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  • Jurydoctor@aol.com
    Amy, But for the u-turn, this incident would not have happened. What training did truck driver have regarding u-turns: company, CDL, etc. How prominent was
    Message 1 of 2 , Feb 28, 2010
      Amy,

      But for the u-turn, this incident would not have happened. What training did truck driver have regarding u-turns: company, CDL, etc. How prominent was u-turn in document signed – single document with this single issue or multiple pages with many such issues? Did truck driver note oncoming vehicle but misjudged speed? What was traffic: was she the only oncoming vehicle and should have waited? Why did he make the U-turn?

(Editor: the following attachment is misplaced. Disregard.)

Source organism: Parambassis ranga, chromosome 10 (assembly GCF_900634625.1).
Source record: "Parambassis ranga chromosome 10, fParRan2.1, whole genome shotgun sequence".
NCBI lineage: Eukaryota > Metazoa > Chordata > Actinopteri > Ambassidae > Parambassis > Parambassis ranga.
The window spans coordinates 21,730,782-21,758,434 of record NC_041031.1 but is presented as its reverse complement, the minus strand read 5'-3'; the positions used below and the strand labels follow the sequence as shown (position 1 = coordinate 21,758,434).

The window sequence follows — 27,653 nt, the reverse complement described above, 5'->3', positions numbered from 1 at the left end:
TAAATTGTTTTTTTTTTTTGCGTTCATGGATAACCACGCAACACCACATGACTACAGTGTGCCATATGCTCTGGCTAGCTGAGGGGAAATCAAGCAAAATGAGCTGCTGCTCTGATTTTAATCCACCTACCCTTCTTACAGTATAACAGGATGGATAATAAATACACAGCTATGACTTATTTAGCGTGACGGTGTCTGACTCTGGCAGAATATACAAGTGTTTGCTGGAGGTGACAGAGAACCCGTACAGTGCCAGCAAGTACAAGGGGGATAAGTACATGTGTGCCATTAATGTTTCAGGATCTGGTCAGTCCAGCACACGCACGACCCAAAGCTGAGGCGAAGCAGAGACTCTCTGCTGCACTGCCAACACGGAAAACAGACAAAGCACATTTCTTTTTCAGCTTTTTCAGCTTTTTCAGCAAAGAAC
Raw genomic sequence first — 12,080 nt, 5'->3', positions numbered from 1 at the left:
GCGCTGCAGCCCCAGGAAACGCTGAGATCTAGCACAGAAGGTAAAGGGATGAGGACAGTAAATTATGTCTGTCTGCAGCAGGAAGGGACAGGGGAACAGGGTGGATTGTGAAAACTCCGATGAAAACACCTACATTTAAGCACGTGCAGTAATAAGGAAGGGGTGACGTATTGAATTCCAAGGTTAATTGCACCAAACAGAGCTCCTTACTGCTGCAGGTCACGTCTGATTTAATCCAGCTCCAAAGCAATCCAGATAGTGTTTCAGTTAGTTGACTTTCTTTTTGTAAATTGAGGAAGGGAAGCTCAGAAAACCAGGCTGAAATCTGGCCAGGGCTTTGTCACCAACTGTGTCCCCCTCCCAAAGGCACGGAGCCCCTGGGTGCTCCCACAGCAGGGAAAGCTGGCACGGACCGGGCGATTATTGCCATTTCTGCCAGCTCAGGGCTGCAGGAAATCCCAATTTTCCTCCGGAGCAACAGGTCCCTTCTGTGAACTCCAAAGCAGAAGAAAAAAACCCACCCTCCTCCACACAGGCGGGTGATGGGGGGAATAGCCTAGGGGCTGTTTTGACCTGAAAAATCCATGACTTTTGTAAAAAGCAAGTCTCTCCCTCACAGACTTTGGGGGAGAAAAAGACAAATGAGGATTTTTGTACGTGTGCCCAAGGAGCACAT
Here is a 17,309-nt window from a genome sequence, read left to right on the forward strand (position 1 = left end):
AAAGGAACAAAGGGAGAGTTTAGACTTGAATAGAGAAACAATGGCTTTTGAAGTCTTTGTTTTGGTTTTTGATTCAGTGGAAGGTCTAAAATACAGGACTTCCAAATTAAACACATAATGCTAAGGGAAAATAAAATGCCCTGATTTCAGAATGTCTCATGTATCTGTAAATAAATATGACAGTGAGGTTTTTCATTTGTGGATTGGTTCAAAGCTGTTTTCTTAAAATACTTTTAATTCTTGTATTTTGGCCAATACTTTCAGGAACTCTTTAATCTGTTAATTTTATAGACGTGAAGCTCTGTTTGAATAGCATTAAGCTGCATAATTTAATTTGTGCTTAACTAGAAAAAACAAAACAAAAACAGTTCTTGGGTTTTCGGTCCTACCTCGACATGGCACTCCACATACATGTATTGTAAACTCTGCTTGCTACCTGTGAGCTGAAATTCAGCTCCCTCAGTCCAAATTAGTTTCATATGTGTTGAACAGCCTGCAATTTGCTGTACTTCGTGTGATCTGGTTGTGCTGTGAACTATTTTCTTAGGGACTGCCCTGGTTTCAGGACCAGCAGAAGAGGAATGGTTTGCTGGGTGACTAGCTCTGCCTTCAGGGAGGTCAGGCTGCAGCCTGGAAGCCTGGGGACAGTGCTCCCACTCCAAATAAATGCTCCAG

If passenger can be believed, technically driver’s DUI status would not have made a difference. Was passenger attentive to the roadway as he would have been had he been driving? Why wasn’t he driving? If there is no good reason, this will have an effect on the jury: driver had choices and made a poor choice (interpreted as her own fault). Being underage with a fake ID and DUI will be a hard issue to overcome. At best it will seriously affect amount of compensation, may even result in a defense verdict, even though truck driver definitely is at fault.

      Angle or not, trailer’s are hard to perceive, particularly with minimal lighting – retro reflective markings. I’ve had cases where the trailer is perpendicular to the traffic lane wherein the driver, not DUI, has impacted the trailer. It’s matter of being able to make sense of the lights/retroreflective reflections, particularly when they are not expected and the surroundings have been masked by darkness.







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